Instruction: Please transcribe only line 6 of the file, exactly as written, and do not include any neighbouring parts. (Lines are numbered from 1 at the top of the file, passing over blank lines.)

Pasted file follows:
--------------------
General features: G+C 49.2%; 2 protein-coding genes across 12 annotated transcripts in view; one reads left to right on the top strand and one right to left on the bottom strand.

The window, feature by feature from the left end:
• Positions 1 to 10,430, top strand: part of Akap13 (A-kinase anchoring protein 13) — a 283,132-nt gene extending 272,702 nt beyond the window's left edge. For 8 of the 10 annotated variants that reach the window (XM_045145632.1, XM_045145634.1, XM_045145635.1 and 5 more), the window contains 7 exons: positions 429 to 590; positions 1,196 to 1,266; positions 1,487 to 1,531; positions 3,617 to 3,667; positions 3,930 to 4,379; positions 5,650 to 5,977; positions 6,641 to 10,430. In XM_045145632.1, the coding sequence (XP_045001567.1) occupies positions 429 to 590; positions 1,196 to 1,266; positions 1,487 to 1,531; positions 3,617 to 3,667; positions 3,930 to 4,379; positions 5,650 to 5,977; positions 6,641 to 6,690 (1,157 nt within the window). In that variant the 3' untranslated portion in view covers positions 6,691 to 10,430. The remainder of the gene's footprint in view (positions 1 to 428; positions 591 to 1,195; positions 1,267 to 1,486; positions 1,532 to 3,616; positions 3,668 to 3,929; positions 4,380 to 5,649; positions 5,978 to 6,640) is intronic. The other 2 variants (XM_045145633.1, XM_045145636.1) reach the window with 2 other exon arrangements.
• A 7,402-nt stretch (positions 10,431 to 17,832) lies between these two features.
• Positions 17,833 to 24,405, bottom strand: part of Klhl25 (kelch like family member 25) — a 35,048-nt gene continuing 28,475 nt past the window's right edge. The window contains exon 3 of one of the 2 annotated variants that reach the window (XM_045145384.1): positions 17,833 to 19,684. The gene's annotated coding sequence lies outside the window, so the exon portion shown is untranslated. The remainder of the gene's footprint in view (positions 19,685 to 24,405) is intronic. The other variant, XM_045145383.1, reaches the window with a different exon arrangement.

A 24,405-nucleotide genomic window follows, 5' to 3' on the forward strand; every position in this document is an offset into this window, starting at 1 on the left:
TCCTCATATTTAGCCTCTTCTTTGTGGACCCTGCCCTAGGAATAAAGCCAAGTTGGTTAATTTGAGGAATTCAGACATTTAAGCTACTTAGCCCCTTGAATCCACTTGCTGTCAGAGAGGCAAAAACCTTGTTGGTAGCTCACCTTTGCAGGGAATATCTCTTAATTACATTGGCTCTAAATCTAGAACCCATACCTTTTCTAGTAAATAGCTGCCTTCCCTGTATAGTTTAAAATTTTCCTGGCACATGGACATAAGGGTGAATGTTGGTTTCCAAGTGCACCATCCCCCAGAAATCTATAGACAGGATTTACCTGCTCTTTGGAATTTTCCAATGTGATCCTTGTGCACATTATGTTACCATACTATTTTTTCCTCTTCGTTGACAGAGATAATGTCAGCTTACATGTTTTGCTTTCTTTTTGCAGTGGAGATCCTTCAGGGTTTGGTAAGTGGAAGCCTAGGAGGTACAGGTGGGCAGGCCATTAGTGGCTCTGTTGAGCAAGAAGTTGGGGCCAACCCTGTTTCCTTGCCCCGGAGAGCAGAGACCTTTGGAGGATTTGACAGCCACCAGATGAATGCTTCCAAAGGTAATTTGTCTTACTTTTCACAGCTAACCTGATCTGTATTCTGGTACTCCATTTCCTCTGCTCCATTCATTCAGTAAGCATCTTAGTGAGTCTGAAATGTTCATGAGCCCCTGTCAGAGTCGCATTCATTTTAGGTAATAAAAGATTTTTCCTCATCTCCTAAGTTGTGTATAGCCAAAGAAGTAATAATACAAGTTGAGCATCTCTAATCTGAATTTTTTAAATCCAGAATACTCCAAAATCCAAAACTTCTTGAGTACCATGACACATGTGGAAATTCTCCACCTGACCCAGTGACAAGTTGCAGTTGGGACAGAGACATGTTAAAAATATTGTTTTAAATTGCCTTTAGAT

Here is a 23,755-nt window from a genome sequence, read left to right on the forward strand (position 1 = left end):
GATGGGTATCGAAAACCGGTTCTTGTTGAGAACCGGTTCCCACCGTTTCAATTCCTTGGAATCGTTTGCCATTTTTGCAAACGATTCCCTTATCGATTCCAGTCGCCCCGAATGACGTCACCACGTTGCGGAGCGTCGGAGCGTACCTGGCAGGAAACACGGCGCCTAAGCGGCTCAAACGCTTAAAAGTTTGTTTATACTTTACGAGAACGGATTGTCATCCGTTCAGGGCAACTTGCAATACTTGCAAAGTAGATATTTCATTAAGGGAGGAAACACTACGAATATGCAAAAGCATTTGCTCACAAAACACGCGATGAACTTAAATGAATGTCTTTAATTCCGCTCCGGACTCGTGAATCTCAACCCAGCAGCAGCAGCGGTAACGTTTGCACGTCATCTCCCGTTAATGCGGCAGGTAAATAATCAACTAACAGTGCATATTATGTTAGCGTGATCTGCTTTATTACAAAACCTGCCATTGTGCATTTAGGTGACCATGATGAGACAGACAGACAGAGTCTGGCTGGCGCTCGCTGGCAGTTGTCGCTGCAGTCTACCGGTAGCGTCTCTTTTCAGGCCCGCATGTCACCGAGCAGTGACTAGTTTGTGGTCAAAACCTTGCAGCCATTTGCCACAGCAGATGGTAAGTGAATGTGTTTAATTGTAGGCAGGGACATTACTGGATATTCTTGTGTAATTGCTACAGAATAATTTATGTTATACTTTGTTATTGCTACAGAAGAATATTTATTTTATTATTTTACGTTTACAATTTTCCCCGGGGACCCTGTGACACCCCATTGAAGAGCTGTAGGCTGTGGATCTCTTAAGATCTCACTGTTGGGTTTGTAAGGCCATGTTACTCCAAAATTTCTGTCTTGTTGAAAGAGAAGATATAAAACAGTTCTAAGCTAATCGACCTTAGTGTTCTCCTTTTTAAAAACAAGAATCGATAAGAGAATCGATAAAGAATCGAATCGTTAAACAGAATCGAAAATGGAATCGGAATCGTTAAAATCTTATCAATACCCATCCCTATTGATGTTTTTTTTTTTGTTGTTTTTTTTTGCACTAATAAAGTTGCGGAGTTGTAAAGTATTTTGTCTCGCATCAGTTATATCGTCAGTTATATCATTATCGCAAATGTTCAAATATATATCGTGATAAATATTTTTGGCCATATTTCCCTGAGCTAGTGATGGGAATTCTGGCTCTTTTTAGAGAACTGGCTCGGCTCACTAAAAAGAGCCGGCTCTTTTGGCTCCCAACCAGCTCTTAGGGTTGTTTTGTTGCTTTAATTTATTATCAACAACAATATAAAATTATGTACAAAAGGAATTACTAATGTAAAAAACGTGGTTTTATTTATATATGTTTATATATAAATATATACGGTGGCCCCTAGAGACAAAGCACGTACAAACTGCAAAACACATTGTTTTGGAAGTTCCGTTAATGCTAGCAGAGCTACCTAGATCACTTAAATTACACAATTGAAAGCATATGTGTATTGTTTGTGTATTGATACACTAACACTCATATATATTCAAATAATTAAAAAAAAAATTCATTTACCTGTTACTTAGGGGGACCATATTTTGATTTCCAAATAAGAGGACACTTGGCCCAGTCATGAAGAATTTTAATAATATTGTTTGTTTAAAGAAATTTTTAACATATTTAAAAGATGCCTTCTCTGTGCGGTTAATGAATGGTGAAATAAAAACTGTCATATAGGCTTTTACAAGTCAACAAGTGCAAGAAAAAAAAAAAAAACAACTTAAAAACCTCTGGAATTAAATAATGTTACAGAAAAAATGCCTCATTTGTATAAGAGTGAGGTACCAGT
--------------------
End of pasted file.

A 24,405-nucleotide genomic window follows, 5' to 3' on the forward strand; every position in this document is an offset into this window, starting at 1 on the left: